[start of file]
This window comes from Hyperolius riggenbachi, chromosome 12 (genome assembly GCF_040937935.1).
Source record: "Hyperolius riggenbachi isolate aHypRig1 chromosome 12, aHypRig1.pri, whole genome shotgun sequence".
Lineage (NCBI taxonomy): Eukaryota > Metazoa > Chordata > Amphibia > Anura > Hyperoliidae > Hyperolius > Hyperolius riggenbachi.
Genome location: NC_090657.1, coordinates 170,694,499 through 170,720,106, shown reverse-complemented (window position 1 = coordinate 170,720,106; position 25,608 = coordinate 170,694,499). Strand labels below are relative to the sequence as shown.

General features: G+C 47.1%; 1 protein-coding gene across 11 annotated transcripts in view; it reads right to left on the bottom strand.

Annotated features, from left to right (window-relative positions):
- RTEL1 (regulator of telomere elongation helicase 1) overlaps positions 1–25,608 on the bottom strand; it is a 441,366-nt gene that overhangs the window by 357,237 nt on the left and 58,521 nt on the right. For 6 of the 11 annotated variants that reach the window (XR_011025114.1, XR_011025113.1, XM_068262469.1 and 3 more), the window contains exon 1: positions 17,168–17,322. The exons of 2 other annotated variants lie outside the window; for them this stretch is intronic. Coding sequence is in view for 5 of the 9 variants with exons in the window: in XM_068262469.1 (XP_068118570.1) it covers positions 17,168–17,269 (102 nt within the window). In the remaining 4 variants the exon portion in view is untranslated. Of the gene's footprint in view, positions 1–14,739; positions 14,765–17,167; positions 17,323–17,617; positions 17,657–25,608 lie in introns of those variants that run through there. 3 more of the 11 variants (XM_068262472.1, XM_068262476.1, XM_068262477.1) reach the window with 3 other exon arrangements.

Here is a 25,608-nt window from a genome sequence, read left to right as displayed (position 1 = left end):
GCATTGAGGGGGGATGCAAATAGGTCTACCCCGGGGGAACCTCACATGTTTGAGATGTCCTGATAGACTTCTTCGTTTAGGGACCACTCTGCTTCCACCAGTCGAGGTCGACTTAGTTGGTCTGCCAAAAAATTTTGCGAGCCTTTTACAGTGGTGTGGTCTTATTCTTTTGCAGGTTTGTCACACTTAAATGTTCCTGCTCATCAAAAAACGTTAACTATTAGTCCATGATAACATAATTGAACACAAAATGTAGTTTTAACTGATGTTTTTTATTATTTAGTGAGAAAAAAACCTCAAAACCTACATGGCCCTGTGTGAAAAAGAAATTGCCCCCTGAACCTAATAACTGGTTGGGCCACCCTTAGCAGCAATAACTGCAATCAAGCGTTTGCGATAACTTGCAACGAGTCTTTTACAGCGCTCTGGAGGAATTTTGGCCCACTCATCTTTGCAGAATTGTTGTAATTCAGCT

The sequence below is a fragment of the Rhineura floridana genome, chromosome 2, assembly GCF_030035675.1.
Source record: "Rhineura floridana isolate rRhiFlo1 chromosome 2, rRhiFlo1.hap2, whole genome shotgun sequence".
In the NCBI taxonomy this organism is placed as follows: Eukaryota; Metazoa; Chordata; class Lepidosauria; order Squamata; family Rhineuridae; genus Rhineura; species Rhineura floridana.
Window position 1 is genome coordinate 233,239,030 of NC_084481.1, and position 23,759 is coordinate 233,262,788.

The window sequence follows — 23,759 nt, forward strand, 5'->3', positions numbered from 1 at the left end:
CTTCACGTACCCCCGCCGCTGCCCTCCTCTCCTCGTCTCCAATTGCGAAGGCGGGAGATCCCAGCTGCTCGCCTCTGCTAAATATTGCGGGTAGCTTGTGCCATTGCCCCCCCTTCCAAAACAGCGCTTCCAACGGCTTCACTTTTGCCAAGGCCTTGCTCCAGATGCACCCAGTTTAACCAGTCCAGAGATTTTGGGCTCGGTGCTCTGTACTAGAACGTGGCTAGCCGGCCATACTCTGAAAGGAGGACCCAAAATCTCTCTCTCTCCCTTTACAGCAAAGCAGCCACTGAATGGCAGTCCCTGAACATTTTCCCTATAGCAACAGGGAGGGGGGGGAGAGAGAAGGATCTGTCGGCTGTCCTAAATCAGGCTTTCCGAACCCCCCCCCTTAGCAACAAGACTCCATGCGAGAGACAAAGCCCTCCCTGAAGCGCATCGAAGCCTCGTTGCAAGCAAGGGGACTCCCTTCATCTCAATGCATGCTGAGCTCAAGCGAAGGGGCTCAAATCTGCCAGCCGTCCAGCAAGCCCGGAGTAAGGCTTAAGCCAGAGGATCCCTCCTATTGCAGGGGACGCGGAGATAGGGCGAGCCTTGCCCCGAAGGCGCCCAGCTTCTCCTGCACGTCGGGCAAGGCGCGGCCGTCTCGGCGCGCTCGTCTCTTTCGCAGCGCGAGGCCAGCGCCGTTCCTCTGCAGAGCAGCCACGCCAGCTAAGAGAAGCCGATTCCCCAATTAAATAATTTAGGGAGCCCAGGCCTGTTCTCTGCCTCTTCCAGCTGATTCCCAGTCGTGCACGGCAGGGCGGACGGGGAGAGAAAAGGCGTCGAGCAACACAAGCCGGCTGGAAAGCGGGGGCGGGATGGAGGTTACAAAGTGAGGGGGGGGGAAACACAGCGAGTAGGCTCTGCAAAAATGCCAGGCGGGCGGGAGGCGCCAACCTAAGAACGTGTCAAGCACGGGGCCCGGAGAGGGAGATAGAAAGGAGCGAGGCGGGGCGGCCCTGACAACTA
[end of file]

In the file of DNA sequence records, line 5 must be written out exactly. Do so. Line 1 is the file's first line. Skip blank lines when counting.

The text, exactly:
General features: G+C 47.1%; 1 protein-coding gene across 11 annotated transcripts in view; it reads right to left on the bottom strand.